It was early November, 1991, and it was my last day at my job. I was making the rounds and saying my goodbyes, and my boss asked if it was OK if he hugged me. Anita Hill’s testimony at Clarence Thomas’ Supreme Court confirmation hearings was recent news, and people we being very careful about what might – or might not – be considered sexual harassment. (For the record, I was fine with a farewell hug from my boss.)
And here we are again…Due to the recent publication of Thomas’ memoirs, we’re having flashbacks, while at the same time a high-profile harassment suit against the coach of the New York Knicks has recently been settled in the plaintiff’s favor.
The issue of sexual harassment touches on imbalances of power and on gender politics – and in any given situation, it can be hard to assess what plays a bigger role. It may be unwelcome attention, or it may be an uncomfortable environment, or it may be inappropriate behavior; it doesn’t matter what form it takes, and when you broaden the context like that, many women (and more men than might want to admit it) have been subjected to it. And in that broad context, more people may have inflicted it too, even if unintentionally. It’s complicated, it happens, and as Working Girl notes, like it or not, it’s not going away any time soon.
These stories make the news because someone is willing to speak out. That can be a tough decision, and can still backfire on the speaker, even now – Michelle Goodman talks about the questions and consequences surrounding that decision.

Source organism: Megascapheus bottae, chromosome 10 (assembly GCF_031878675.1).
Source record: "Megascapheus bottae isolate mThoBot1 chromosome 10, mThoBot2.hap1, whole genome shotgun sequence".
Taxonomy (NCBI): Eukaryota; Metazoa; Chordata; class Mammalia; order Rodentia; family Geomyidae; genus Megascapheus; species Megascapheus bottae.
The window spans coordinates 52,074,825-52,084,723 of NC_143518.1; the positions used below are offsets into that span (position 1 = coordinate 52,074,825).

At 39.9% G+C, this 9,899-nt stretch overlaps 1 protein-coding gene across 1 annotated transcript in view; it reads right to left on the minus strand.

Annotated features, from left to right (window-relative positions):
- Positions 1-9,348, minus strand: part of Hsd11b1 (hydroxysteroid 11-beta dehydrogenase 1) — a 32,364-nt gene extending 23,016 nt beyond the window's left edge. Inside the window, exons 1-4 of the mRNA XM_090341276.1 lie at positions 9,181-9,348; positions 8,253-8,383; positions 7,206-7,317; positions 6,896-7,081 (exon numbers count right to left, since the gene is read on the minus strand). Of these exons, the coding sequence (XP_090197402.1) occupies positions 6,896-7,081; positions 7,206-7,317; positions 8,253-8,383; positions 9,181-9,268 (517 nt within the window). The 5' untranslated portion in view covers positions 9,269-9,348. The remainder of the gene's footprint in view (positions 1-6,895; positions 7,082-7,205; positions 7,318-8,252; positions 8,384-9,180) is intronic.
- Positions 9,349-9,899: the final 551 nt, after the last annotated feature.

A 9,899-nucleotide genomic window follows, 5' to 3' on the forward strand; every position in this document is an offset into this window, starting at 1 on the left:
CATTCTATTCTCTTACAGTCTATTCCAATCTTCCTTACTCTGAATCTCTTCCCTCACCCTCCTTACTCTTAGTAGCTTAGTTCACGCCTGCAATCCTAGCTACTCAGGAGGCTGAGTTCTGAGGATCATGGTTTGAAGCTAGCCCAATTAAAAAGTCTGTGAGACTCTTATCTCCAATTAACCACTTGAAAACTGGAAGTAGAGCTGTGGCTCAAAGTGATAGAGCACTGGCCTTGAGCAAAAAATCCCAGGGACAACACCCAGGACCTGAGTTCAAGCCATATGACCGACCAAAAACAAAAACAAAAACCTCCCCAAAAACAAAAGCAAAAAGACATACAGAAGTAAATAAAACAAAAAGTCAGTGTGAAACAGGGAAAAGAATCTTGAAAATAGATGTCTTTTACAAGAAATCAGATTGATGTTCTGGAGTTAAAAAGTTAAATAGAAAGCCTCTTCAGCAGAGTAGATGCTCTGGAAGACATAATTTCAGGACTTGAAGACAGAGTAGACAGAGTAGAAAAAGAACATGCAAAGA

Most of us in the workplace have been through some sort of training about how to recognize and respond to – and not commit – sexual harassment. Anita Bruzzese offers a quick refresher on both sides of the matter with these questions:
Do you kid around in a sexual way?
Do you generally direct your humor to members of the opposite sex?
Do you tell racy jokes no matter who is listening?
Do you think members of the opposite sex are less able than you are?
Do you frequently make remarks about how people look?
Do you use obscene language when things go wrong?
Do you tend to touch people when you talk to them?
Do you make comments that are a put-down to one gender?
Do you ignore the no’s when asking someone for a date until you get a yes?
Do you use sexual comments and gestures to intimidate people or gain power?
Do you ignore conduct that you really think could be sexual harassment?
I’ve been fortunate not to have had many problems with this in my work life; it may be partly because I’ve worked in heavily female offices, and it really hasn’t come up in the balance-of-power context. For me, the unwelcome-attention factor is more critical – if it’s unwelcome, unwanted, and objectionable, then it can be considered harassment. But for me, this is also where it can get tricky. I’m looking at Anita’s list of questions and reflecting on situations I’ve observed. I’ve seen cases where women haven’t raised any objections to some of these behaviors – because they find the men engaged in them attractive, and it’s considered friendly or benignly flirtatious. I think this sort of double standard makes observing boundaries and drawing lines tougher than it already is, and further confuses the situation. This ambiguity and lack of consistency in behavior standards may be one reason that this issue isn’t going away any time soon.